Working in tandem

Chem. Sci. (2016)

Many sequential chemical reactions cannot be performed in the same vessel as they require chemically incompatible reagents or catalysts. However, chemists have devised ways in which otherwise incompatible catalytic groups can be kept spatially separated by using specific porous substrates, such as molecular organic frameworks, and some examples of one-pot orthogonal reactions have been reported. Now, Beatriu Escuder at the Universitat Jaume I in Spain and Jan van Esch and co-workers at the Delft University of Technology in The Netherlands have extended this approach to supramolecular hydrogels.

The authors targeted a tandem reaction: an acid-catalysed acetal deprotection followed by a base-catalysed aldol condensation. The two catalytic groups, a carboxylic acid and a chiral amine, respectively, are incorporated in the structural motif of two distinct hydrogelators. In solution, these hydrogelators assemble to form spatially separated networks so that the nominally incompatible — acidic and basic — reactions do not interfere with one other and proceed in tandem. In the presence of a protected acetal and a ketone as substrates, Escuder and co-workers report an 85% yield of the final aldol condensate with high enantioselectivity.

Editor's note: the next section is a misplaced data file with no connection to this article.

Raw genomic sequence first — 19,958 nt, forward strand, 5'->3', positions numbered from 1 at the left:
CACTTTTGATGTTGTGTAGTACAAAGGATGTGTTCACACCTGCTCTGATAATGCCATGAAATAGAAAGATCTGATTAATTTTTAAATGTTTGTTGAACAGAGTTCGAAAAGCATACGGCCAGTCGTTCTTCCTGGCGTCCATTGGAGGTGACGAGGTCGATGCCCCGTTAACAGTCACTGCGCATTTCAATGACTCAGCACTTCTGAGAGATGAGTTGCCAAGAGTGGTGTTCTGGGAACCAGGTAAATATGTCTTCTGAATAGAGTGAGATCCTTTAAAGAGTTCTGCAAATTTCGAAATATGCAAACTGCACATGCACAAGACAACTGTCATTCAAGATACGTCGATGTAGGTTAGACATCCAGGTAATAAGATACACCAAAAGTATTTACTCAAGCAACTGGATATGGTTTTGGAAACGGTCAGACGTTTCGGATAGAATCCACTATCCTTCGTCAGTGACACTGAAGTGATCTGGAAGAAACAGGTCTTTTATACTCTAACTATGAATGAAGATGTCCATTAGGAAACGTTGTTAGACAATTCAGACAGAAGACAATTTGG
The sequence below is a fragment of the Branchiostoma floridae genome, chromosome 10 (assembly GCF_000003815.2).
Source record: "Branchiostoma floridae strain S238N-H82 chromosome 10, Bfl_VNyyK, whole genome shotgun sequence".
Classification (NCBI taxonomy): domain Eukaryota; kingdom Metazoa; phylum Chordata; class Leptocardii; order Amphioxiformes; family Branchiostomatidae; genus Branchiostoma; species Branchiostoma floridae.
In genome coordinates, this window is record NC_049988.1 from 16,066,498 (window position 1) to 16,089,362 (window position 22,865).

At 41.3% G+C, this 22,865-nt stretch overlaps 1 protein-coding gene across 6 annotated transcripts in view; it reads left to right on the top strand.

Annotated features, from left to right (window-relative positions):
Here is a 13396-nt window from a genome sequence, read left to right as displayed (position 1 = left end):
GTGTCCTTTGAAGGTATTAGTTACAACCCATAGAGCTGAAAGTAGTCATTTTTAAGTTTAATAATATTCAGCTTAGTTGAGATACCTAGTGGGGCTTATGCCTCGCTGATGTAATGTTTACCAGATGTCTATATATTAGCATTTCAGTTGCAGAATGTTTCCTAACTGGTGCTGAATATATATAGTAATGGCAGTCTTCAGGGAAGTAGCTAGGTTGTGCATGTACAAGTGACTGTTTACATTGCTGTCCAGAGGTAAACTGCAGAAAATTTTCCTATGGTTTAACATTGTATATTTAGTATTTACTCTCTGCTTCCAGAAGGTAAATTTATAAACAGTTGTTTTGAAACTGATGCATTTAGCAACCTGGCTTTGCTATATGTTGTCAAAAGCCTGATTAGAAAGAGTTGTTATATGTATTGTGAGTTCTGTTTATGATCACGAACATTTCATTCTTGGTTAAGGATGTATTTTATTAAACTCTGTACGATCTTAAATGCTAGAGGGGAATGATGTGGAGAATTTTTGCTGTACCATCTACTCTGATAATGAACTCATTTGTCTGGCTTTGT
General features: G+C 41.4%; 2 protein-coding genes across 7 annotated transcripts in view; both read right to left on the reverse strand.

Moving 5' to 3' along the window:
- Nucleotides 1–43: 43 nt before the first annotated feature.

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Moscatelli, A. Working in tandem. Nature Nanotech (2016).

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